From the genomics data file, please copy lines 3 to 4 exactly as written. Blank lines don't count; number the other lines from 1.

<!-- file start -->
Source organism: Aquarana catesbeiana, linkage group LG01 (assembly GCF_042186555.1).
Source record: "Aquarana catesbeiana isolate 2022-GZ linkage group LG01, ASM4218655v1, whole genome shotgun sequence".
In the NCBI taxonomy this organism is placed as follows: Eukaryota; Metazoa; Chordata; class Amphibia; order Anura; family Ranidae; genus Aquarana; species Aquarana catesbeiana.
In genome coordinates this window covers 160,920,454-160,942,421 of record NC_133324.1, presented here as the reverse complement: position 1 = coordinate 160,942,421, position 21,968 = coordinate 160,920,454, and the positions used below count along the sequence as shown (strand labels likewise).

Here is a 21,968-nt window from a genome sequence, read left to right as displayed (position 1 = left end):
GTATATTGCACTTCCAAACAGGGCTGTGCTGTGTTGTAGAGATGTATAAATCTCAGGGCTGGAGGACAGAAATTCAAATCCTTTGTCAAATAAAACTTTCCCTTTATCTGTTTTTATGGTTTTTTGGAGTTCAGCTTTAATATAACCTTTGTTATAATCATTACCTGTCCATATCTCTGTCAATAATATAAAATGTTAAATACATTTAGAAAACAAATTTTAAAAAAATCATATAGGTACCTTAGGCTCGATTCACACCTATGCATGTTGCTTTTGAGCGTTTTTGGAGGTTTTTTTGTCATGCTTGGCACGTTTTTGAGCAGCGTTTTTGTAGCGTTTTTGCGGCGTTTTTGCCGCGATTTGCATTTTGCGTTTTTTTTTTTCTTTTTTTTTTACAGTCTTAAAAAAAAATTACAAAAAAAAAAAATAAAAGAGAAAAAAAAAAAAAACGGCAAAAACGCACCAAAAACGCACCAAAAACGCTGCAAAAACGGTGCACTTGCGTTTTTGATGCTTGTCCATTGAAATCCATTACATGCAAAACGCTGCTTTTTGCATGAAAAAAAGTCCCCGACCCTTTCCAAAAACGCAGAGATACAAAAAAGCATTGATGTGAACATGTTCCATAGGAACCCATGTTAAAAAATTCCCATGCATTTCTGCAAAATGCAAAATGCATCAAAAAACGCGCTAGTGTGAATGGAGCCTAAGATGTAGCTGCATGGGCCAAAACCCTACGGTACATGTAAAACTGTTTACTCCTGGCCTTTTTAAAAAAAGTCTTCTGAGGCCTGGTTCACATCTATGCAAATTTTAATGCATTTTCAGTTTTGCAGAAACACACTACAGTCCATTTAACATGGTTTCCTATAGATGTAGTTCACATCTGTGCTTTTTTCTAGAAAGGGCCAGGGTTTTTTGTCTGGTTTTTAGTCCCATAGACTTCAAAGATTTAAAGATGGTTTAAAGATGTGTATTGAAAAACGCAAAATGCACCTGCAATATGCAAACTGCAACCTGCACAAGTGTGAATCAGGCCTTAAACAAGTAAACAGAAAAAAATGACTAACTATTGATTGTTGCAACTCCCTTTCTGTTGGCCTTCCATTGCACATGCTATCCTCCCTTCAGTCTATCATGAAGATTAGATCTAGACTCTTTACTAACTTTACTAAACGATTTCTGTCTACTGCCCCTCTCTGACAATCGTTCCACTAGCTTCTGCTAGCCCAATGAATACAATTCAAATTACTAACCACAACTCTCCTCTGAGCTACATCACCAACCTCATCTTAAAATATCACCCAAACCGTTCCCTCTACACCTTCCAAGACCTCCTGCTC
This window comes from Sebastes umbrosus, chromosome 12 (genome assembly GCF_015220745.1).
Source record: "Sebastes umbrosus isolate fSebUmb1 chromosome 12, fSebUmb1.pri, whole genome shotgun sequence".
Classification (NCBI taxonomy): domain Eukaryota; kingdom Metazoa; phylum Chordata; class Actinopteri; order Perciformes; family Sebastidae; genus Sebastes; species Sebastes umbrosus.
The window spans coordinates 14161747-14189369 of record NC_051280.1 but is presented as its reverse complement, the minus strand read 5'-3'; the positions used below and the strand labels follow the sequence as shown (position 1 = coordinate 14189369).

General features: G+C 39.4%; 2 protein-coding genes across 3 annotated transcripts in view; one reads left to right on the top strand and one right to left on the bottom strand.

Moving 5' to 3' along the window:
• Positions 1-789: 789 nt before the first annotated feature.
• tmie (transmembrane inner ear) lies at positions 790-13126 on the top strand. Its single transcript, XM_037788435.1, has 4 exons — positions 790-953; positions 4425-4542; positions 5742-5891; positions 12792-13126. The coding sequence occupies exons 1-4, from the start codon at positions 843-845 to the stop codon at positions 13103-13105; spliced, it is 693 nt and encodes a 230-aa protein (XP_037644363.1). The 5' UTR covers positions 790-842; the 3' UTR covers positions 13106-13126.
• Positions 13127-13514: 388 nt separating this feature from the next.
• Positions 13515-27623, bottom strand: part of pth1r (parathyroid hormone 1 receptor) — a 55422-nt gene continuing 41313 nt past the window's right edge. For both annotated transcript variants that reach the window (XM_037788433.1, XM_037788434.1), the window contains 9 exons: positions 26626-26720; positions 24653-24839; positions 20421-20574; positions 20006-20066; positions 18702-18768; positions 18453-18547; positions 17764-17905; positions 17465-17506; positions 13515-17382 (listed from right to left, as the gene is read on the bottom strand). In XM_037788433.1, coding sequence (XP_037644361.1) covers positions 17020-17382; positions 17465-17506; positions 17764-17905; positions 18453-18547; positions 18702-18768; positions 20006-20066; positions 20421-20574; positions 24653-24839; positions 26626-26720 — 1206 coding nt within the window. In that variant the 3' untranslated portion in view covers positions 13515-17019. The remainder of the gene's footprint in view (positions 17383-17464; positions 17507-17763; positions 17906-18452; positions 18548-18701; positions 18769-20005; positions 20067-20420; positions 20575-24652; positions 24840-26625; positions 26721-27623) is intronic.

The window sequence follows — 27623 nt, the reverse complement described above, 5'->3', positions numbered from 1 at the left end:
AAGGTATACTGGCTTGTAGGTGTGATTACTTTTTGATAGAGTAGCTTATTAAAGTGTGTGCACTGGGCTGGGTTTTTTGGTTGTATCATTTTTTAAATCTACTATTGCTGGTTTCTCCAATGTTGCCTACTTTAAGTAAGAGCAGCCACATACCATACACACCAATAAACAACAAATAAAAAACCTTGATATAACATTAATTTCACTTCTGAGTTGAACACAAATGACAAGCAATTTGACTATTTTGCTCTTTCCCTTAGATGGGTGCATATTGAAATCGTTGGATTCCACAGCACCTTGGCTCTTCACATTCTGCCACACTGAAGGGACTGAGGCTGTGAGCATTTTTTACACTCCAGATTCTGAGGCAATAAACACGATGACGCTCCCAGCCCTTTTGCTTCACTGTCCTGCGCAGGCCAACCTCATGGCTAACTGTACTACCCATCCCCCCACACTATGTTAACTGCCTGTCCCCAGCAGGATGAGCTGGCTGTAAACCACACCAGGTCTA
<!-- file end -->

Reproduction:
In the NCBI taxonomy this organism is placed as follows: Eukaryota; Metazoa; Chordata; class Amphibia; order Anura; family Ranidae; genus Aquarana; species Aquarana catesbeiana.
In genome coordinates this window covers 160,920,454-160,942,421 of record NC_133324.1, presented here as the reverse complement: position 1 = coordinate 160,942,421, position 21,968 = coordinate 160,920,454, and the positions used below count along the sequence as shown (strand labels likewise).